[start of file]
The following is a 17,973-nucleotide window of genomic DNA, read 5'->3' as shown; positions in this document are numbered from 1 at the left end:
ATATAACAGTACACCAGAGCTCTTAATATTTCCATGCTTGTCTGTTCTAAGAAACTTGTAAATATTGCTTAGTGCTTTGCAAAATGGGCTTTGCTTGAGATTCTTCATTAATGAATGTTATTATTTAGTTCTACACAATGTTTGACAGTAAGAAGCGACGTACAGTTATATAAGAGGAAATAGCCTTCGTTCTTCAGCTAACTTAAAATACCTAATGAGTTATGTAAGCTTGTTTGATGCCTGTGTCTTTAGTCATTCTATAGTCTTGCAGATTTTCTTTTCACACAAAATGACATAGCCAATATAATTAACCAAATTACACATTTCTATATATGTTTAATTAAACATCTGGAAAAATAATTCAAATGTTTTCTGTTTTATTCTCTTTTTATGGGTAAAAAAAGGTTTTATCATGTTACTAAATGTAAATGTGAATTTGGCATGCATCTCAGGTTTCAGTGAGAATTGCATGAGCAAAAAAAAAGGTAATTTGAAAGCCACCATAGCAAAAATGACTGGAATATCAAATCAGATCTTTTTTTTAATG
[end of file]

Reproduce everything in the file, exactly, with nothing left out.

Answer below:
The following is a 17,973-nucleotide window of genomic DNA, read 5'->3' as shown; positions in this document are numbered from 1 at the left end:
ATATAACAGTACACCAGAGCTCTTAATATTTCCATGCTTGTCTGTTCTAAGAAACTTGTAAATATTGCTTAGTGCTTTGCAAAATGGGCTTTGCTTGAGATTCTTCATTAATGAATGTTATTATTTAGTTCTACACAATGTTTGACAGTAAGAAGCGACGTACAGTTATATAAGAGGAAATAGCCTTCGTTCTTCAGCTAACTTAAAATACCTAATGAGTTATGTAAGCTTGTTTGATGCCTGTGTCTTTAGTCATTCTATAGTCTTGCAGATTTTCTTTTCACACAAAATGACATAGCCAATATAATTAACCAAATTACACATTTCTATATATGTTTAATTAAACATCTGGAAAAATAATTCAAATGTTTTCTGTTTTATTCTCTTTTTATGGGTAAAAAAAGGTTTTATCATGTTACTAAATGTAAATGTGAATTTGGCATGCATCTCAGGTTTCAGTGAGAATTGCATGAGCAAAAAAAAAGGTAATTTGAAAGCCACCATAGCAAAAATGACTGGAATATCAAATCAGATCTTTTTTTTAATG